Iain Duncan Smith writes for the local press: Investment needed in skills training.
However employers’ investment in skills training has dropped by 25per cent in the past decade with fewer employees undertaking vocational training. So I am calling on the government to spend more on further education colleges.
Many of my constituents have told me they feel they are falling behind in the workplace and recent discussions with Waltham Forest College about further education funding has highlighted a funding gap.
With low levels of investment in training and fewer than one in six people ever permanently escaping low paid entry level work, we need to radically rethink how we support the most vulnerable in society.
Further education colleges are essential to ensuring the poorest and most vulnerable in our society are not neglected. The spending review would be a perfect opportunity to rebalance the support available for colleges and students. Last October the government announced a £100million National Retraining Scheme to boost skills, growth and prosperity in the new economy by increasing the apprenticeship levy, creating a business mentoring scheme for small firms as well as further investment in helping workers to “upskill”.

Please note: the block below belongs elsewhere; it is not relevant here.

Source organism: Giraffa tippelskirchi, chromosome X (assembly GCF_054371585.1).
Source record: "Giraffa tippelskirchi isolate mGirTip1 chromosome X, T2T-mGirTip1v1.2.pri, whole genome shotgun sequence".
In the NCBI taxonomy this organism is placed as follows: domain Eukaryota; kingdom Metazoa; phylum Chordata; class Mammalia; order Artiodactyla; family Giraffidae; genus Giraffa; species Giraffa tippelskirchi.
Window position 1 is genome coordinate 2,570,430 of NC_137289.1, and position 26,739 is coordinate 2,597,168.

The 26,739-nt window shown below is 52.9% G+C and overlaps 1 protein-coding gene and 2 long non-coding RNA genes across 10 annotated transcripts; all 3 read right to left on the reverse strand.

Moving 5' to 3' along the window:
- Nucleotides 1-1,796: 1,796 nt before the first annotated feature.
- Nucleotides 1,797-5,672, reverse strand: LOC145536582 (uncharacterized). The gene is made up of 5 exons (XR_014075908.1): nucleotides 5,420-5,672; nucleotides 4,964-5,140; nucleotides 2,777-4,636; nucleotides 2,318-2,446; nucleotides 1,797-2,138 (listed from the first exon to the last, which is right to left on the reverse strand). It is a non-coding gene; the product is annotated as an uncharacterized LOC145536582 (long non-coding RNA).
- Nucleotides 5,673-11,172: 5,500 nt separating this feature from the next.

If half the UK workforce, increased their educational attainment by one level, the economy could grow by as much as £125.8bn.
Helping people to find meaningful work and improving their skills for life means fewer welfare dependants, less strain on the taxpayer, stronger families and more trust between workers and employers.